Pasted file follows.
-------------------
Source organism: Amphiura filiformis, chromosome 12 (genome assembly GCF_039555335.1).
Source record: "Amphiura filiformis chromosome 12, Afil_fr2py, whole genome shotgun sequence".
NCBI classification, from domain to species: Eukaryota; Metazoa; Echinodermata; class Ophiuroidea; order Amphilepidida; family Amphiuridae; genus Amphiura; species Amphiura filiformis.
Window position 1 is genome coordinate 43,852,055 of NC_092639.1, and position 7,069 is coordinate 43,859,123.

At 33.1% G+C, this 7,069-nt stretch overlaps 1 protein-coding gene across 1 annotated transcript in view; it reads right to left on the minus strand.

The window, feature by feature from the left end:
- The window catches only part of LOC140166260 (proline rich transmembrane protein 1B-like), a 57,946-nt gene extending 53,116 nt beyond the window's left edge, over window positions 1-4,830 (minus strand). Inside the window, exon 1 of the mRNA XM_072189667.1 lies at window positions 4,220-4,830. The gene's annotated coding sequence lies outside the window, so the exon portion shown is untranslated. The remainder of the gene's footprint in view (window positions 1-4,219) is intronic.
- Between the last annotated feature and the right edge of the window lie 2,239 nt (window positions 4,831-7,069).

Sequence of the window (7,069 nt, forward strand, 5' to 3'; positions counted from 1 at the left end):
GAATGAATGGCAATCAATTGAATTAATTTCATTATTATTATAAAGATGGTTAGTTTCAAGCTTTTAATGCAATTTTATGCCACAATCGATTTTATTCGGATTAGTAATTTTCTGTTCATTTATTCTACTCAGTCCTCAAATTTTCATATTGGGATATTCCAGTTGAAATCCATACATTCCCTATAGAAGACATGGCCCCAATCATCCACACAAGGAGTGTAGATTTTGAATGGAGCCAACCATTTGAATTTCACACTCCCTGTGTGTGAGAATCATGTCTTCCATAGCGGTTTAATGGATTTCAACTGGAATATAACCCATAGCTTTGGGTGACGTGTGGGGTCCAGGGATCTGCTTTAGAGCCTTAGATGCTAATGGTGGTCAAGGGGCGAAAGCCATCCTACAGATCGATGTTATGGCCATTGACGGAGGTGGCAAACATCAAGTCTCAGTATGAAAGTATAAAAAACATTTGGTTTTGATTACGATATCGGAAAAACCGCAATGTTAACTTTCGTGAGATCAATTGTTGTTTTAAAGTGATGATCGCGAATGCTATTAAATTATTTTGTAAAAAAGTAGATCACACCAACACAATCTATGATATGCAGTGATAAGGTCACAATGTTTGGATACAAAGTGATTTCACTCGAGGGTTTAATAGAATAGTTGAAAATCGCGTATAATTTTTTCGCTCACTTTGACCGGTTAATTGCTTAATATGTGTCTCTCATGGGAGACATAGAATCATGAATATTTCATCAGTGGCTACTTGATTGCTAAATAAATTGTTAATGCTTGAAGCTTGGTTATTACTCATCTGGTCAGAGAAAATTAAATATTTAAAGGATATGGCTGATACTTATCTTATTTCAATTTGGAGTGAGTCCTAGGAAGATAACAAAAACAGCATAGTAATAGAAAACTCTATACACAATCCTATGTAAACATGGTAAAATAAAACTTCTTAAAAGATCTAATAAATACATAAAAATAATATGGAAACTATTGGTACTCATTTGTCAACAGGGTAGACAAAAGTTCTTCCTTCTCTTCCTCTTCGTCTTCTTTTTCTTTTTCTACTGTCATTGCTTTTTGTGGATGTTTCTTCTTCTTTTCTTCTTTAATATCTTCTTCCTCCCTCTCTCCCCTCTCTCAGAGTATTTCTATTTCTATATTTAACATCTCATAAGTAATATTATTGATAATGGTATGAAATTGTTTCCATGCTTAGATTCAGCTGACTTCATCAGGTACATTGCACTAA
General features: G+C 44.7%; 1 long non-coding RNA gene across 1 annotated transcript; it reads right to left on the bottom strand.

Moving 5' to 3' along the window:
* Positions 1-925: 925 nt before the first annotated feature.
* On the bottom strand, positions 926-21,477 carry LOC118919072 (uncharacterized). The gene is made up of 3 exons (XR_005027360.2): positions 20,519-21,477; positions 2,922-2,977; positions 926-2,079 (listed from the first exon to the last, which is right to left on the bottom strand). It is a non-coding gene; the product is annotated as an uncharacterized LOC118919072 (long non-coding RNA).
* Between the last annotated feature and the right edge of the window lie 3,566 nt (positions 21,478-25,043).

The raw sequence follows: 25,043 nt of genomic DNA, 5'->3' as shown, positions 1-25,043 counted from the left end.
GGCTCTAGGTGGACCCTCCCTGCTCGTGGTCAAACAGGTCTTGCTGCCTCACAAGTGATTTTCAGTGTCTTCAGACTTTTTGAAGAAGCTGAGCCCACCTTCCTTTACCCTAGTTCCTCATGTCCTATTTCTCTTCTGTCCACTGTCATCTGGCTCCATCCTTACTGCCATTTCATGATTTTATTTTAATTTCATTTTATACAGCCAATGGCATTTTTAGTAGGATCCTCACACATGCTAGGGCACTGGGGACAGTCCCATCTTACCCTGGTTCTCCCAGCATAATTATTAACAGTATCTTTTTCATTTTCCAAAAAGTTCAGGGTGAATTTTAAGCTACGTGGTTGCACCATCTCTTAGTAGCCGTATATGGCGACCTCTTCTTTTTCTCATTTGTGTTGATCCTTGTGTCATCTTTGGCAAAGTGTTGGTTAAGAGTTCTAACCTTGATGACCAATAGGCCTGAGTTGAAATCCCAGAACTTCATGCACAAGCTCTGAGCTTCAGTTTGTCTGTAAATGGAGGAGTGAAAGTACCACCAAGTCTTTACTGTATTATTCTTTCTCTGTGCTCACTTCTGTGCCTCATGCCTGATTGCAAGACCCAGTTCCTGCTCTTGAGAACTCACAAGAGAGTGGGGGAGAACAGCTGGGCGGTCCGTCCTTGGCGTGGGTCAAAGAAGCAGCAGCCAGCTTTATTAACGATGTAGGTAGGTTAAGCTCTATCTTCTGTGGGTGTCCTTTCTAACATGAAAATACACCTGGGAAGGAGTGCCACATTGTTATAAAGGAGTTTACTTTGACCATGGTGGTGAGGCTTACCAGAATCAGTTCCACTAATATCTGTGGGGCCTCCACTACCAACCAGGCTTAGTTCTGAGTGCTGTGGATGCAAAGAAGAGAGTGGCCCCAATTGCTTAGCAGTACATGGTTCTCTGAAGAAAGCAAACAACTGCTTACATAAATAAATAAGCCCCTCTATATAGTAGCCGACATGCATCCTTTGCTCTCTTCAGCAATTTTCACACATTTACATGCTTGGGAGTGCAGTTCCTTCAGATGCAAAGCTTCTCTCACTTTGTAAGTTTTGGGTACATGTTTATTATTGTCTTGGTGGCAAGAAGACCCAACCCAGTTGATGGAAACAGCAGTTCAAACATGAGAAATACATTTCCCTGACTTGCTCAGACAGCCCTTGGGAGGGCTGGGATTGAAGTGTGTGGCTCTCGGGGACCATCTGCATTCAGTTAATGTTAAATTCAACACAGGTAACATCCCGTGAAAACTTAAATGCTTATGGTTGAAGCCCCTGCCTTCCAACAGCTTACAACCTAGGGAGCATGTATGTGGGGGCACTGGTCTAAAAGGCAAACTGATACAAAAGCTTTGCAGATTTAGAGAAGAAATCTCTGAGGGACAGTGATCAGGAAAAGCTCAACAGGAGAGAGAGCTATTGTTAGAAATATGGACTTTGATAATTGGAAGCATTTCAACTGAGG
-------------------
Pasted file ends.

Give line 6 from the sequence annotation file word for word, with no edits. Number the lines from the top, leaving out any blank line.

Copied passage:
The window, feature by feature from the left end: